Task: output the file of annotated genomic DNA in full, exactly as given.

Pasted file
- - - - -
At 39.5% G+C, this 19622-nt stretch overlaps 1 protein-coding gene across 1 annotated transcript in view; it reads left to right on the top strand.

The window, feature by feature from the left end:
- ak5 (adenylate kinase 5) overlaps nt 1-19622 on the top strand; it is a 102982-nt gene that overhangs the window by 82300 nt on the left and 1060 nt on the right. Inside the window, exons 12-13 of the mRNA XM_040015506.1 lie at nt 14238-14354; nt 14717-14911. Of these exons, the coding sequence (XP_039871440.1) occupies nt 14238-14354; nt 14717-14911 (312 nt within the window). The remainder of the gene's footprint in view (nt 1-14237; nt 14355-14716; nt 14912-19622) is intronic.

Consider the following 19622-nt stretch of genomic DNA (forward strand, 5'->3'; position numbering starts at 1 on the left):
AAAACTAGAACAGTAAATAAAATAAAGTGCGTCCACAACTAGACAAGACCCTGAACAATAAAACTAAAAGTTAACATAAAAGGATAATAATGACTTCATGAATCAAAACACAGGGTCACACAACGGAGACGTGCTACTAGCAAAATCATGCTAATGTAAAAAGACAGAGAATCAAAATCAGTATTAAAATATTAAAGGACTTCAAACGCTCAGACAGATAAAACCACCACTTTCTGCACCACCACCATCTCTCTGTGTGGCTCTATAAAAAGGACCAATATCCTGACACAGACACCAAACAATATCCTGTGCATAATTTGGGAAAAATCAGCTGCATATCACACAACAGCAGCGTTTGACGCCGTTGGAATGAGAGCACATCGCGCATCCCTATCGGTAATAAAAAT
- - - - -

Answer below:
At 39.5% G+C, this 19622-nt stretch overlaps 1 protein-coding gene across 1 annotated transcript in view; it reads left to right on the top strand.

The window, feature by feature from the left end:
- ak5 (adenylate kinase 5) overlaps nt 1-19622 on the top strand; it is a 102982-nt gene that overhangs the window by 82300 nt on the left and 1060 nt on the right. Inside the window, exons 12-13 of the mRNA XM_040015506.1 lie at nt 14238-14354; nt 14717-14911. Of these exons, the coding sequence (XP_039871440.1) occupies nt 14238-14354; nt 14717-14911 (312 nt within the window). The remainder of the gene's footprint in view (nt 1-14237; nt 14355-14716; nt 14912-19622) is intronic.

Consider the following 19622-nt stretch of genomic DNA (forward strand, 5'->3'; position numbering starts at 1 on the left):
AAAACTAGAACAGTAAATAAAATAAAGTGCGTCCACAACTAGACAAGACCCTGAACAATAAAACTAAAAGTTAACATAAAAGGATAATAATGACTTCATGAATCAAAACACAGGGTCACACAACGGAGACGTGCTACTAGCAAAATCATGCTAATGTAAAAAGACAGAGAATCAAAATCAGTATTAAAATATTAAAGGACTTCAAACGCTCAGACAGATAAAACCACCACTTTCTGCACCACCACCATCTCTCTGTGTGGCTCTATAAAAAGGACCAATATCCTGACACAGACACCAAACAATATCCTGTGCATAATTTGGGAAAAATCAGCTGCATATCACACAACAGCAGCGTTTGACGCCGTTGGAATGAGAGCACATCGCGCATCCCTATCGGTAATAAAAAT